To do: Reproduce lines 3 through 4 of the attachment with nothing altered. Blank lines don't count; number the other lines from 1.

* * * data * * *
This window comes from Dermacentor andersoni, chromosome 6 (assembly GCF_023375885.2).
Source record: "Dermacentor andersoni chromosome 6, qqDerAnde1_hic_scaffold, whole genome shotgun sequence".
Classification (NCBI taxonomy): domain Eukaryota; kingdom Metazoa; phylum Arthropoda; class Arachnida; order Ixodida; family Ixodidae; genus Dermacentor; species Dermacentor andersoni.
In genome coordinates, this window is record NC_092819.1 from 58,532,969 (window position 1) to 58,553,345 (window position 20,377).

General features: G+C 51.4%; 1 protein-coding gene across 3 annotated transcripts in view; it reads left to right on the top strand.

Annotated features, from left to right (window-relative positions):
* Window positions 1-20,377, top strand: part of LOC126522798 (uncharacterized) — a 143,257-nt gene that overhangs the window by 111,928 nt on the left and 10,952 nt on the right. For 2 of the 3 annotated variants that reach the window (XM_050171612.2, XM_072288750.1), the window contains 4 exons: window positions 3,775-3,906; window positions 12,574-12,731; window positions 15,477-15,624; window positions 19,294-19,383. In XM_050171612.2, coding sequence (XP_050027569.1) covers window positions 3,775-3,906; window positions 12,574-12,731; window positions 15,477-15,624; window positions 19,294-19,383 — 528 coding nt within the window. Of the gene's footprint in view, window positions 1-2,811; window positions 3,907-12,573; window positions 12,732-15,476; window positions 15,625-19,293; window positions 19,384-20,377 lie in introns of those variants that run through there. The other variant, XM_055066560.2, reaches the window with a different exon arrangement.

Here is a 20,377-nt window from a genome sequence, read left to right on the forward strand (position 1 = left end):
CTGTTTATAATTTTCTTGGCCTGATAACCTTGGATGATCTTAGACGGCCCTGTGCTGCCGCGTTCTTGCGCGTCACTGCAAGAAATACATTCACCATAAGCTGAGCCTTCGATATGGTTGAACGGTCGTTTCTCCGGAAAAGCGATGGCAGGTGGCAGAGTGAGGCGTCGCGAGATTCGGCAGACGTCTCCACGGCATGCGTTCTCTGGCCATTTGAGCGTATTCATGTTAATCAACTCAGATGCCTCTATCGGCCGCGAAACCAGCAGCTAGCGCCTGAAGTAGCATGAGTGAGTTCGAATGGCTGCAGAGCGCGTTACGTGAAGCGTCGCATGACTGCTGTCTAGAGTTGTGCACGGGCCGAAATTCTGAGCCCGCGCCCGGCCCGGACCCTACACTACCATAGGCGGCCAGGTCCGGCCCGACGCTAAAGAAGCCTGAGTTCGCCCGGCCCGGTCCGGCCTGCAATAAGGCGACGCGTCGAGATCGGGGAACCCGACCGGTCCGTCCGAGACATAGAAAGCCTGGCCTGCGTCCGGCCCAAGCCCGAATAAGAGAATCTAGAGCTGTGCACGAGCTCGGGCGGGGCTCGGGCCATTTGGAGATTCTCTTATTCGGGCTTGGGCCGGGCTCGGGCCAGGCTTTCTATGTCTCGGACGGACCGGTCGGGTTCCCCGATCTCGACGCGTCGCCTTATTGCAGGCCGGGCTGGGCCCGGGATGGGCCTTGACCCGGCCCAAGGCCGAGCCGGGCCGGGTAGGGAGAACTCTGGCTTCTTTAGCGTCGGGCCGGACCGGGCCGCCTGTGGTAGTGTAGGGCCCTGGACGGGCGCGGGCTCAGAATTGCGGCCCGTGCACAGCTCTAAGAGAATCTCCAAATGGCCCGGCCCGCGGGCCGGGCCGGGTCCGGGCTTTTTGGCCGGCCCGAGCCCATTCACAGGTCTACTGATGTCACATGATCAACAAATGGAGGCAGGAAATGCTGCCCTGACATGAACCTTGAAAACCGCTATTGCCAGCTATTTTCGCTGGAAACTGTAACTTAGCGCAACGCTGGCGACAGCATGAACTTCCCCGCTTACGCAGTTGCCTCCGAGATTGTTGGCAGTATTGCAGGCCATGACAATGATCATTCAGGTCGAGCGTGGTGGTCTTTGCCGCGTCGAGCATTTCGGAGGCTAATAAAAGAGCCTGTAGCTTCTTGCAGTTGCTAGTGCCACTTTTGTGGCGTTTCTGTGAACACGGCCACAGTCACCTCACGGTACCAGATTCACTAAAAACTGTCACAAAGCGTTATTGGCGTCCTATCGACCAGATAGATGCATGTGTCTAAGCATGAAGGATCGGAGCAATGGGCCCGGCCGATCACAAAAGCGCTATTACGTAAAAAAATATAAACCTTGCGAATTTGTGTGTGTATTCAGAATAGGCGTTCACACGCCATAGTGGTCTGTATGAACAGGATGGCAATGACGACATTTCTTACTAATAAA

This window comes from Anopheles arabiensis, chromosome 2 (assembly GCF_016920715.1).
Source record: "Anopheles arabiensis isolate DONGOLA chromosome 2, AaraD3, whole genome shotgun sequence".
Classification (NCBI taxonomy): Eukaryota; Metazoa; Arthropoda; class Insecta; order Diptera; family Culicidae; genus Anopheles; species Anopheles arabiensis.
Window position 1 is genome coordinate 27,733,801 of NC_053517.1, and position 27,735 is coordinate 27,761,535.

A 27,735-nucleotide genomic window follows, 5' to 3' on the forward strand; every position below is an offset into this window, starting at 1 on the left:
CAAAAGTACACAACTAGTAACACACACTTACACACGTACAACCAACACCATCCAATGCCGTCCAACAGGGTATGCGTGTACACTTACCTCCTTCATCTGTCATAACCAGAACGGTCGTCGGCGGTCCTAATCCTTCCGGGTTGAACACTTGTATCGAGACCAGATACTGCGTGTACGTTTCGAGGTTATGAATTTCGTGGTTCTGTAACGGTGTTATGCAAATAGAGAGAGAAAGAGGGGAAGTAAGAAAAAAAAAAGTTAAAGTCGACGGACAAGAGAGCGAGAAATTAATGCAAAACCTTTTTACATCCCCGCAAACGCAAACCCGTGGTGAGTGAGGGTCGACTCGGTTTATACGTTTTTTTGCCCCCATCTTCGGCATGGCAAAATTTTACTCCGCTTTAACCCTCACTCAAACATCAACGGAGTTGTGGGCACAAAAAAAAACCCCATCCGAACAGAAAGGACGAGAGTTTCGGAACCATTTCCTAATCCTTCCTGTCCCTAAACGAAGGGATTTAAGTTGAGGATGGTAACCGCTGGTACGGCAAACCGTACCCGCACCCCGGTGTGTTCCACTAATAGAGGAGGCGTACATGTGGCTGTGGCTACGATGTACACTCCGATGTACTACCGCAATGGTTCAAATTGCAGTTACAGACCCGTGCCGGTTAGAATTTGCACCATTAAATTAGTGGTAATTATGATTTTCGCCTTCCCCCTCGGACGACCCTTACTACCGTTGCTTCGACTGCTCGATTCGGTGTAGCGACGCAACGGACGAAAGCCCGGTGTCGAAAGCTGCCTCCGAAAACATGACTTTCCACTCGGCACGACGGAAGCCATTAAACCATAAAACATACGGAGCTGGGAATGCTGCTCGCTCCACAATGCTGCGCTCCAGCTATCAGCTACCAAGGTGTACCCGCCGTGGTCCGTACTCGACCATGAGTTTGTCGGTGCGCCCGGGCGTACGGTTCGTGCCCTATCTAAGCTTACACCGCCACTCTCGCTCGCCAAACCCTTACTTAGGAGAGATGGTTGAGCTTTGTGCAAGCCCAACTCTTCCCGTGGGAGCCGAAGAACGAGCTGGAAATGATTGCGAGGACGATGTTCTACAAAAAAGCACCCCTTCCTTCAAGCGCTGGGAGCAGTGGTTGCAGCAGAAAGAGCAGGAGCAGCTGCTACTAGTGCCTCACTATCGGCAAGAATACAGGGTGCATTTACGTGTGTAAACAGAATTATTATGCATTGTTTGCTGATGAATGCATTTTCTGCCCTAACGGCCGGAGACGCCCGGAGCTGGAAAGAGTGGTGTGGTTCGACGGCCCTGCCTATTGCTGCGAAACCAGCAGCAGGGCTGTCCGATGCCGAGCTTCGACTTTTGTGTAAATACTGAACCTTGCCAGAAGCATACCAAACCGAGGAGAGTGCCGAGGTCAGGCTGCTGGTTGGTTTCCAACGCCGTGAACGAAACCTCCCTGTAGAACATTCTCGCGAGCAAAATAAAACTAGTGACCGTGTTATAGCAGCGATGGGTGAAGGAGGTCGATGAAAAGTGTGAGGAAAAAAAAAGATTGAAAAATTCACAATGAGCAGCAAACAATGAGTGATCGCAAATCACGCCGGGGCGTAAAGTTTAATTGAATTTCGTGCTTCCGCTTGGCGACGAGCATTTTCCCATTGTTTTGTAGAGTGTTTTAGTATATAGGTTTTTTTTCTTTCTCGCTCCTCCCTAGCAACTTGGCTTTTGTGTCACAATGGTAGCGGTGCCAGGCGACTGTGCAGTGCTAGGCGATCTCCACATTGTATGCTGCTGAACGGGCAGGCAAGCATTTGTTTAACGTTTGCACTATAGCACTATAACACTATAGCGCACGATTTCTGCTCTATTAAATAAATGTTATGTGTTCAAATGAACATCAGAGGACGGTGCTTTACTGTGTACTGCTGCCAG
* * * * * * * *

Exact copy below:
Classification (NCBI taxonomy): domain Eukaryota; kingdom Metazoa; phylum Arthropoda; class Arachnida; order Ixodida; family Ixodidae; genus Dermacentor; species Dermacentor andersoni.
In genome coordinates, this window is record NC_092819.1 from 58,532,969 (window position 1) to 58,553,345 (window position 20,377).